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  • They Both Die at the End – General Review
    Summer break is the perfect opportunity to get back into reading. Adam Silvera’s (2017) novel, They Both Die at the End, can serve as a stepping stone into the realm of reading. The pace is fast, action-packed, and develops loveable characters. Also, Silvera switches point of view each chapter where narration mainly focuses on the protagonists, […]
  • My Favorite Book – Freshwater
    If there’s one book that I believe everyone should read once in their life, it’s my favorite book – Freshwater by Akwaeke Emezi. From my course, Queer Literature under Dr. Bill Albertini, I discovered Emezi’s Freshwater (2018). Once more, my course, Creative Writing Thesis Workshop under Professor Amorak Huey, was instructed to present our favorite […]

Musician a ‘wonder’ to fans, critics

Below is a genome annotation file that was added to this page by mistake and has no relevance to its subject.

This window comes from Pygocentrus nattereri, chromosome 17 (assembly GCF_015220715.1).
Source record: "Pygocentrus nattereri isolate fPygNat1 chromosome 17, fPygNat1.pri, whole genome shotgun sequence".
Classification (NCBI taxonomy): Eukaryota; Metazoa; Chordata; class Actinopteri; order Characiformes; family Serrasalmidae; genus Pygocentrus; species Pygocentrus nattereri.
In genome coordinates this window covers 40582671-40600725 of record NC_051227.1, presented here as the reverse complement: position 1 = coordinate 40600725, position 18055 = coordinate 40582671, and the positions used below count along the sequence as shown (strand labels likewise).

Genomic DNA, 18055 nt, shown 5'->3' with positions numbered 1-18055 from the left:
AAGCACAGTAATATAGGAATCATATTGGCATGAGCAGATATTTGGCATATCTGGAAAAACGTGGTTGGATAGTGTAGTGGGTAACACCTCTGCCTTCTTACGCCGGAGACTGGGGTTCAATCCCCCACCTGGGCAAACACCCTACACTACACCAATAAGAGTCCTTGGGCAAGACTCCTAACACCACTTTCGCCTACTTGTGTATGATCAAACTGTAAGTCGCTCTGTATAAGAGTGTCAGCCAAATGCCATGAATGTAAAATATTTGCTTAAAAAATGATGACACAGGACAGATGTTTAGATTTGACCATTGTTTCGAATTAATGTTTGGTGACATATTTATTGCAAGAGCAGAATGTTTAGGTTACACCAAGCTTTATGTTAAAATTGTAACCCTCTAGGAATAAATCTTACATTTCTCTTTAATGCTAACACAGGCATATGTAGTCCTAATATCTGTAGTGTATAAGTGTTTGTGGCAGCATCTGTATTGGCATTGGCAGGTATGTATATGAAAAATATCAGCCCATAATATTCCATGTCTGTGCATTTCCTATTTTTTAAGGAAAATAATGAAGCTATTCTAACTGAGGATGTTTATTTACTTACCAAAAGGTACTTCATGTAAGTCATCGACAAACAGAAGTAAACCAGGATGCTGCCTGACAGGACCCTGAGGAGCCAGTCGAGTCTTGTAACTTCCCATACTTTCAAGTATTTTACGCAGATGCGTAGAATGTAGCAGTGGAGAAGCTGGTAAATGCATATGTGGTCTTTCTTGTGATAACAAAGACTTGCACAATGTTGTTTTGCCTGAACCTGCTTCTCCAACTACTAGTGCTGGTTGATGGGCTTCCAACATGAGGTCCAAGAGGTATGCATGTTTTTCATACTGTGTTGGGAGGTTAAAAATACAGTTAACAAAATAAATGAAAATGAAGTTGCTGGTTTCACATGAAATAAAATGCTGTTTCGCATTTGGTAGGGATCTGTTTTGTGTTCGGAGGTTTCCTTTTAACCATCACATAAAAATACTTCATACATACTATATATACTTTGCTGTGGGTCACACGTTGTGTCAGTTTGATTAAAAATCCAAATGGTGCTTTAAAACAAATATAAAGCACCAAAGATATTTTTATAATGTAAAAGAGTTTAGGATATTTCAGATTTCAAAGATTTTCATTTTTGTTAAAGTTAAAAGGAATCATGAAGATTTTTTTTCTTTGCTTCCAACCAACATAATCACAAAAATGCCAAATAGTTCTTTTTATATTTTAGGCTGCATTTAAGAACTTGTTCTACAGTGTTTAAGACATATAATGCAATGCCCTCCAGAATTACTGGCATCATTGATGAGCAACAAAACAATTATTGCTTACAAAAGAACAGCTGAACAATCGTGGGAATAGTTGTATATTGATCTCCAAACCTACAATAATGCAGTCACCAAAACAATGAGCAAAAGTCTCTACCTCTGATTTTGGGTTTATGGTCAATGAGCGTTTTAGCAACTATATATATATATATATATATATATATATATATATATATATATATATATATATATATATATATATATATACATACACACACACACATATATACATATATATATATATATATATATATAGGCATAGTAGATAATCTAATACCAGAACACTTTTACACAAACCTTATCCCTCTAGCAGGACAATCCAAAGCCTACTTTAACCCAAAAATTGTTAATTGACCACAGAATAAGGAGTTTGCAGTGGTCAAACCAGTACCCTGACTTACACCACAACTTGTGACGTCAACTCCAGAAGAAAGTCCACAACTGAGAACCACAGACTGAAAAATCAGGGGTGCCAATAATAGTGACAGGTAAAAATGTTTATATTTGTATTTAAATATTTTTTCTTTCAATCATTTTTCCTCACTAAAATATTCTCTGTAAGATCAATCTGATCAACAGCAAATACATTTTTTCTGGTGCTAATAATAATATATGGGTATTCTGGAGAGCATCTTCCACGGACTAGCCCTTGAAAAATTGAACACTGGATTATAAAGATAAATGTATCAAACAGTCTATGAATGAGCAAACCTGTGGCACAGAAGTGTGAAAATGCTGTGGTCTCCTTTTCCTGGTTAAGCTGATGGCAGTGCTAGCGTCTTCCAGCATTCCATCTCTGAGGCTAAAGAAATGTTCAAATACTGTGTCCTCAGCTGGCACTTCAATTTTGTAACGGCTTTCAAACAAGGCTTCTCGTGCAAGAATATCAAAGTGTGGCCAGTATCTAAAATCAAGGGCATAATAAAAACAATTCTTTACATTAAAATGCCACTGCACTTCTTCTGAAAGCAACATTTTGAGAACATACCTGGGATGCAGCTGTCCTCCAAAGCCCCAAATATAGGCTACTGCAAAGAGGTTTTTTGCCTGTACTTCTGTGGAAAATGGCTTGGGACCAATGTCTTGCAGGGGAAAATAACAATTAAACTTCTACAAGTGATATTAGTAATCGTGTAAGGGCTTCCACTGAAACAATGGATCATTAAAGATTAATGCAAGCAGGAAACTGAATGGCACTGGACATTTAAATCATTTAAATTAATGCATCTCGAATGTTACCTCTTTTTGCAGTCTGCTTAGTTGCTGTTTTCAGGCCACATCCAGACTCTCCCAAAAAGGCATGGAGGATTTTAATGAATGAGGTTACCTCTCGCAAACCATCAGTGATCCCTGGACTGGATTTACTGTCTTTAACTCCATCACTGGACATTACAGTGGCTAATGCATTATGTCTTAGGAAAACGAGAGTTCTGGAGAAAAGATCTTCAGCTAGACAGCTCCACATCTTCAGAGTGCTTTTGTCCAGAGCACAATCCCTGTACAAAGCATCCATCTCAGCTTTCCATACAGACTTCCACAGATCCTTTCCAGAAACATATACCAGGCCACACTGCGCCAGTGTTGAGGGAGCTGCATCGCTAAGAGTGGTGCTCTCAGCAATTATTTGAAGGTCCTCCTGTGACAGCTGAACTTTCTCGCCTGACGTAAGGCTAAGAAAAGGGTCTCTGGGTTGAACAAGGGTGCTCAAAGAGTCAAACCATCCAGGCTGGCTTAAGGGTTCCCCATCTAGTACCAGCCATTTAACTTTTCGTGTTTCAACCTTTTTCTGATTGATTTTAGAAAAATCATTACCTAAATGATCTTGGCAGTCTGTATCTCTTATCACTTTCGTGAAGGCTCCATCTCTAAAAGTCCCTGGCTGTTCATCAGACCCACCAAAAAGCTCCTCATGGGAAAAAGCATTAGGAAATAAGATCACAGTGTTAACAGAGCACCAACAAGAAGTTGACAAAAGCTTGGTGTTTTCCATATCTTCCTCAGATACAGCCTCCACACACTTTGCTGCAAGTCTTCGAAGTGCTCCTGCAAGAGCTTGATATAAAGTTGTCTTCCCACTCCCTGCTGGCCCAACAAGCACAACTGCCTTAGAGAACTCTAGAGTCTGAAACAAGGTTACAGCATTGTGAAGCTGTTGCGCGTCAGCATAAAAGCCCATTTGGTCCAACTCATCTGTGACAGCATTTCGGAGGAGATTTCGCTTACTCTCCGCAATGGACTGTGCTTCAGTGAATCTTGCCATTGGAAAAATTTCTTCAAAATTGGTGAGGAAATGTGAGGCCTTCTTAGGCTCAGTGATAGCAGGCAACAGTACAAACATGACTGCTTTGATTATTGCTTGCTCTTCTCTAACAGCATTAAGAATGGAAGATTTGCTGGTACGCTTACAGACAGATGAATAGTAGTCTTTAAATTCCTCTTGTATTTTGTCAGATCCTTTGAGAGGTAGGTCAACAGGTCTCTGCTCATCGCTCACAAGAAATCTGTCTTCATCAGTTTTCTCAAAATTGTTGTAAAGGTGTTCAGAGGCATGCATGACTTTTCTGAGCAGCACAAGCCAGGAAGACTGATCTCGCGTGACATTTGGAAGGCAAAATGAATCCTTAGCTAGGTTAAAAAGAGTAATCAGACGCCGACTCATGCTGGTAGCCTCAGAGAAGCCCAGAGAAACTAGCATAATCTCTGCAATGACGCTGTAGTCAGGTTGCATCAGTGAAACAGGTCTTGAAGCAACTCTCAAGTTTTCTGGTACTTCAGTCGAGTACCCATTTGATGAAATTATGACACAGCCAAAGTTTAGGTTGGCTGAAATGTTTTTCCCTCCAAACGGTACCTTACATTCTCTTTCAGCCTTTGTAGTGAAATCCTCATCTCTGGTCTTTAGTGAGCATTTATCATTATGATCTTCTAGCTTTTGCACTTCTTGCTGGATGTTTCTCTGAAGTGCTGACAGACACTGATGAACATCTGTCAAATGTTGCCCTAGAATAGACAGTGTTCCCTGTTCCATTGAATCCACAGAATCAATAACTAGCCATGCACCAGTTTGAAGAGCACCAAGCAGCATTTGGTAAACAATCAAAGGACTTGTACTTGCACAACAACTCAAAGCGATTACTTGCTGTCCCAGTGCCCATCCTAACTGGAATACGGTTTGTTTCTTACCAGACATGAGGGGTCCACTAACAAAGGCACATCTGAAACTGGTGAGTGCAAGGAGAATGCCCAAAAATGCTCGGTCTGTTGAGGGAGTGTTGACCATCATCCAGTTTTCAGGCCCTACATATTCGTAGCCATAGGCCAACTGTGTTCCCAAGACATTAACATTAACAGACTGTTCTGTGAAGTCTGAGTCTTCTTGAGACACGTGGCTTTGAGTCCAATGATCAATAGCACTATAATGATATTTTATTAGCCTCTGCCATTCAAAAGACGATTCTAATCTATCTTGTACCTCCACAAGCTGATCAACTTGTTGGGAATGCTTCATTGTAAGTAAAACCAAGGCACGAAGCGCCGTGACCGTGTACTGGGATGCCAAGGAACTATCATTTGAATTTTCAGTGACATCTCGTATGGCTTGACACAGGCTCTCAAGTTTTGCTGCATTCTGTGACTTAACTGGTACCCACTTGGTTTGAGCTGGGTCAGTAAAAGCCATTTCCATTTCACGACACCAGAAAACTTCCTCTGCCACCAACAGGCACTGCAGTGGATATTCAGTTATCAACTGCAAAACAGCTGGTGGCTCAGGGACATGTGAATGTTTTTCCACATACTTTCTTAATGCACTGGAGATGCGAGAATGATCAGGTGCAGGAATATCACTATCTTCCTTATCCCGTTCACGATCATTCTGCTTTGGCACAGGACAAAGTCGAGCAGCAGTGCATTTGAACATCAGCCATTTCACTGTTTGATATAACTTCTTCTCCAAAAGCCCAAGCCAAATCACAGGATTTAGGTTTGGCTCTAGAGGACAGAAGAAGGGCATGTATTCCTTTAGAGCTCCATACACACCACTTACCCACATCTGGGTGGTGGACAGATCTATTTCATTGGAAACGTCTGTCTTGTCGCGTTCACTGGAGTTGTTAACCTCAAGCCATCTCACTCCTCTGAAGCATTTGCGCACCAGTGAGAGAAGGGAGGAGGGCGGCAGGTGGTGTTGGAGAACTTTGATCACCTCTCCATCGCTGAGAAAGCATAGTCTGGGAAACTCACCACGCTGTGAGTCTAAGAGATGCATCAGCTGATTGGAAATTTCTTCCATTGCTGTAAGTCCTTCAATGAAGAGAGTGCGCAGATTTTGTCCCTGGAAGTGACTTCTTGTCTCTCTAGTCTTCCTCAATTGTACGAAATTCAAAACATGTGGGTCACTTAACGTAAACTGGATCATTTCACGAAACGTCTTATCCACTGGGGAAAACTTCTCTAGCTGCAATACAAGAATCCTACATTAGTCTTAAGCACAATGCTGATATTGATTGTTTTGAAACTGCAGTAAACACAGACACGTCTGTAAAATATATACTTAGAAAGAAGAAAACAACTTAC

In the 1960s and early 1970s, nothing could top the hit single-producing success of Motown Records. The label enjoyed a near-monopoly over the soul market and achieved crossover success with acts like The Supremes and The Temptations. Great as these acts and their songs may have been, they were essentially a product: a planned success conceived and executed by some of the most masterful minds in the business. When the label lightened up on some of its creative reins, a handful of artists broke through and showed the world there was more to them than climbing the charts. The most notable of these must be Stevie Wonder, a humble blind man with much to say and all the necessary tools to say it. For this reason, he is the pick for this month’s most influential artist. Understanding the full breadth of Wonder’s influence on rhythm and blues, soul, funk and even rap music is nearly impossible. Artists as distant as Sir Elton John, Stevie Ray Vaughan and Coolio have cited the man as an influence. Listening to his music, it isn’t difficult to tell why. In a way, Stevie Wonder is like the John Lennon of soul and funk music: direct, but not unsophisticated, and aiming straight for the human heart while raising social awareness. Only Wonder managed an almost religious catharsis with his seemingly-endless positivism, though. Still, this isn’t to say Wonder was without a message. Most of his music is spiritually uplifting, but the words don’t always match the tone. Take the song ‘Big Brother,’ off his classic ‘Talking Book.’ A fast, playful Clavinet line drives the song, accompanied by rhythmic bass and percussion, lends the song a cheerful atmosphere. Meanwhile, Wonder’s incredible voice informs us ‘I live in the ghetto, someday I will move on my feet to the other side / My name is secluded, we live in a house the size of a matchbox / roaches live with us wall to wall.’ The song functions as a challenge for leaders to address the problems of those at the bottom of their ‘political favors’ list. Between 1972 and 1976, Wonder released five hugely successful and influential records, three of which appear on the ‘Rolling Stone’ top 100 greatest albums ever released. Most notable among these is 1972’s ‘Innervisions’ and 1976’s ‘Songs in the Key of Life.’ Also released in 1972 was ‘Talking Book,’ and unusually, both ‘Innervisions’ and ‘Talking Book’ took home Grammies that year. A double-album, ‘Songs in the Key of Life’ is probably the definitive Stevie Wonder. The record functions as a virtual encyclopedia of the man’s many incredible talents and is testament to his tremendous songwriting ability. Of the 17 songs (plus four more on a bonus EP), none can be treated entirely as filler. ‘Isn’t She Lovely’ might rank among Wonder’s most instantly-infectious tunes, and is a logical predecessor to music later pursued by guys like Donald Fagen on his song ‘I.G.Y.’ The man’s cross-genre influence and importance also cannot be understated. ‘Talking Book’ features a track with a tasteful, delicate and heartfelt guitar solo by Jeff Beck (for whom the riff was ‘Superstition’ was originally intended), and other collaborations include Sir Paul McCartney and legendary jazz trumpeter Dizzy Gillespie. Kanye West cites the Wonder ‘classic period’ as a goal he strives for, while President Obama said in an interview with ‘Rolling Stone’ that those albums are among the best the world has ever seen. From relatively humble beginnings singing infectious heavy soul numbers like ‘Signed, Sealed, Delivered’ to highly-politicized songs like ‘Black Man’ and deeply personal love songs which treat the subject almost as a religion, Stevie Wonder has come a long way to influence popular music. Still active, Wonder holds a privileged position in pop music: he actually deserves the unrestrained critical praise so often given to him.

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